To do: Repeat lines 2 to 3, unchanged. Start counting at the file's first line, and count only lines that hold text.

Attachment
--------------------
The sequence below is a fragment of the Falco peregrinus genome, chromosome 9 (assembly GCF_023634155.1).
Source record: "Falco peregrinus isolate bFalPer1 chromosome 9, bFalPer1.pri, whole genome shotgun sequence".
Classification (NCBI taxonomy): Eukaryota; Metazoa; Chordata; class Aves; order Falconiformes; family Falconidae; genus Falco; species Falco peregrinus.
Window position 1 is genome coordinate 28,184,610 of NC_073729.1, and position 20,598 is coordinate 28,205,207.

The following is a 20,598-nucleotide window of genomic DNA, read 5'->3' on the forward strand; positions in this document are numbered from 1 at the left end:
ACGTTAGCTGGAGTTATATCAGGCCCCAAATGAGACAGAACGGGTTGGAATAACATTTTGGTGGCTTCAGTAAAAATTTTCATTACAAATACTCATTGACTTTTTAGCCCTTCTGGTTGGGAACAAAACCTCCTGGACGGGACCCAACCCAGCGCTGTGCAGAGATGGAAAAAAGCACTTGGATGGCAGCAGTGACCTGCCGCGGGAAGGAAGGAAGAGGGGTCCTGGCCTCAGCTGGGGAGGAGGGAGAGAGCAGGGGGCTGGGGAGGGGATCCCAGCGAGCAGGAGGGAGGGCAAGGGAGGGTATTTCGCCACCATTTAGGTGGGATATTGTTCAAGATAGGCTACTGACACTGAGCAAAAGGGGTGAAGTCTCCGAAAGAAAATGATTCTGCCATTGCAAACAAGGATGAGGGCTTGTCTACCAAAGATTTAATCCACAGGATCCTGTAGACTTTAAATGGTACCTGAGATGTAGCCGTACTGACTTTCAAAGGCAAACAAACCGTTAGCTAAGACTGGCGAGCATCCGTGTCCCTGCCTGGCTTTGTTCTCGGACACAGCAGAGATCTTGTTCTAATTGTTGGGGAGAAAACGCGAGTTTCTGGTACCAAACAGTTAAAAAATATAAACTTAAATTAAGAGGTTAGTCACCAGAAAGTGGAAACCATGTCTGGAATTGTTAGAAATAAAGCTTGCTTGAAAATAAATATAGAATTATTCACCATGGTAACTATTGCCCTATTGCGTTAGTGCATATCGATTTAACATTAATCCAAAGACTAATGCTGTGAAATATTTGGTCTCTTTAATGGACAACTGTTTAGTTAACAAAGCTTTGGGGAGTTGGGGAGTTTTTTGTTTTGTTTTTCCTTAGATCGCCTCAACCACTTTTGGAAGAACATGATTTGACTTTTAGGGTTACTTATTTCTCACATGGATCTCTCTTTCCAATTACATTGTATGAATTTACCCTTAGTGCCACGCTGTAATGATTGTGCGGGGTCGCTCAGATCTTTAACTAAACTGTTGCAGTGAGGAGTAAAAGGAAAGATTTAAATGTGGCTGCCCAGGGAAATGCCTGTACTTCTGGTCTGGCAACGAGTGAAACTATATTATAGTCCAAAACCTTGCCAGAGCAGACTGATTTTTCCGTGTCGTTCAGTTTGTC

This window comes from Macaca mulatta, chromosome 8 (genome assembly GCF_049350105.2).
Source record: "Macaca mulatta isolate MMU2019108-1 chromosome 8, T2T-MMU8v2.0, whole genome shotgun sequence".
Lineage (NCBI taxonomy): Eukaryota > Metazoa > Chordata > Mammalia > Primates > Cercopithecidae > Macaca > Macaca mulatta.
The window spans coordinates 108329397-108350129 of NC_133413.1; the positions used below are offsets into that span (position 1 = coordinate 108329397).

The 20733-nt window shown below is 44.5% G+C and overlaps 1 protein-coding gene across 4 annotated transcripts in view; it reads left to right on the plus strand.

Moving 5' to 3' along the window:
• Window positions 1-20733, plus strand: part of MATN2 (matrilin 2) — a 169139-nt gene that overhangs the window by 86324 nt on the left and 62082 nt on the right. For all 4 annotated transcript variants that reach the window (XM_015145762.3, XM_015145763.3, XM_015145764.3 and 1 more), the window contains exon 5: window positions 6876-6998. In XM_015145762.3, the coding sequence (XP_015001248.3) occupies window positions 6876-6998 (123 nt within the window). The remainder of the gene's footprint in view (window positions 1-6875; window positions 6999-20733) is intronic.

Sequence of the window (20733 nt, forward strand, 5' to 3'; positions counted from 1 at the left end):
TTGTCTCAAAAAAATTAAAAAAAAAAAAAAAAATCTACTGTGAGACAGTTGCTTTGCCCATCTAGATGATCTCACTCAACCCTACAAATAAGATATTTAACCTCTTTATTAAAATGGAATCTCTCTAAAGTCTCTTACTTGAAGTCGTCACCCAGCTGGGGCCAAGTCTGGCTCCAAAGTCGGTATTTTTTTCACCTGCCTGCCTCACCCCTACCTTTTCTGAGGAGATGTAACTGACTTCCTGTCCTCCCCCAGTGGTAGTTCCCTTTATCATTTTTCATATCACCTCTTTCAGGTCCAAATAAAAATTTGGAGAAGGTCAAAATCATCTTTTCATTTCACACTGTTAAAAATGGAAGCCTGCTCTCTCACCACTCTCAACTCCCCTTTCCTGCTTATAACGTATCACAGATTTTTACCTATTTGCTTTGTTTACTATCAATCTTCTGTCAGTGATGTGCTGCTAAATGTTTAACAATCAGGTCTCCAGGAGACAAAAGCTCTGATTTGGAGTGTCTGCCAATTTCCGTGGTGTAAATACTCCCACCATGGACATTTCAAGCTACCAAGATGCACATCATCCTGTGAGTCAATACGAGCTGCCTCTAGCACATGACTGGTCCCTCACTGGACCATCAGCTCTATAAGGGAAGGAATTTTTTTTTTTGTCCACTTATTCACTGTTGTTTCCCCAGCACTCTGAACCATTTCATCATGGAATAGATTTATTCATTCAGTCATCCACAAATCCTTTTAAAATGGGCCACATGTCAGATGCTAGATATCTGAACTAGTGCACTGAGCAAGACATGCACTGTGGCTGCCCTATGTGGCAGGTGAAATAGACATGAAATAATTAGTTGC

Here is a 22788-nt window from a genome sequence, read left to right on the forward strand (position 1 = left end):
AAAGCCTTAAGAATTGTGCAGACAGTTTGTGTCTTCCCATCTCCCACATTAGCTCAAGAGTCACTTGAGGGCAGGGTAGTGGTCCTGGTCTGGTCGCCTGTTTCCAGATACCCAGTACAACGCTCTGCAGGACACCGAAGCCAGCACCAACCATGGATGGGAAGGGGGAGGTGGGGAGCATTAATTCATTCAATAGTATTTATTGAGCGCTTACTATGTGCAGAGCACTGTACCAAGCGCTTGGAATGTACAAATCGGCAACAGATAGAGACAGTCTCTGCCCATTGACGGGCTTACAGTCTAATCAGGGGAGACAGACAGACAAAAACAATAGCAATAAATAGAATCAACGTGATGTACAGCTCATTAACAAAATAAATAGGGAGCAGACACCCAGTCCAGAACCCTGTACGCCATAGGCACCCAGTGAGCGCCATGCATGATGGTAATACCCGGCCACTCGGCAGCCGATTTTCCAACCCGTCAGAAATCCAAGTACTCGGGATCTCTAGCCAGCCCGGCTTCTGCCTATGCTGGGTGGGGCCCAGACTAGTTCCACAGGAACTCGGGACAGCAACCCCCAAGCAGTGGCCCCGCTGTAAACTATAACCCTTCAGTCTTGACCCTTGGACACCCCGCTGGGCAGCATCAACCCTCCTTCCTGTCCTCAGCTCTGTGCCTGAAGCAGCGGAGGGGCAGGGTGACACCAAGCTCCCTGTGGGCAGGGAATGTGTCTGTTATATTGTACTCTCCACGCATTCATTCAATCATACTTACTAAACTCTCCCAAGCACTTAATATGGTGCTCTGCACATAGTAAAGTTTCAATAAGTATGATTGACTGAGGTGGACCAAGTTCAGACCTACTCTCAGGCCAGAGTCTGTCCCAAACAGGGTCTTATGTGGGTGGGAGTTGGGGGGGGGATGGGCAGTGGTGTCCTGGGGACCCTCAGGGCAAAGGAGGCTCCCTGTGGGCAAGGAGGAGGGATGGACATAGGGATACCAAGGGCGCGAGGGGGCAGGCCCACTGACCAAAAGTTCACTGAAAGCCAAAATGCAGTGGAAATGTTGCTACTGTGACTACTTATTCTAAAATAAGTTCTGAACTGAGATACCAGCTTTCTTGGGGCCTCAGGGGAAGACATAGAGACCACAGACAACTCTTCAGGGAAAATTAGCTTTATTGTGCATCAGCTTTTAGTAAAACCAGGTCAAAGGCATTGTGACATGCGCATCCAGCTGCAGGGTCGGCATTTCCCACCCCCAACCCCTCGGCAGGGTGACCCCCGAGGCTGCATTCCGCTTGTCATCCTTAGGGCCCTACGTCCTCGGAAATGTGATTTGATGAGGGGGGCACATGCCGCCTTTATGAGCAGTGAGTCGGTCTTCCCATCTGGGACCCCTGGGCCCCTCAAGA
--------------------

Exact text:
Source record: "Falco peregrinus isolate bFalPer1 chromosome 9, bFalPer1.pri, whole genome shotgun sequence".
Classification (NCBI taxonomy): Eukaryota; Metazoa; Chordata; class Aves; order Falconiformes; family Falconidae; genus Falco; species Falco peregrinus.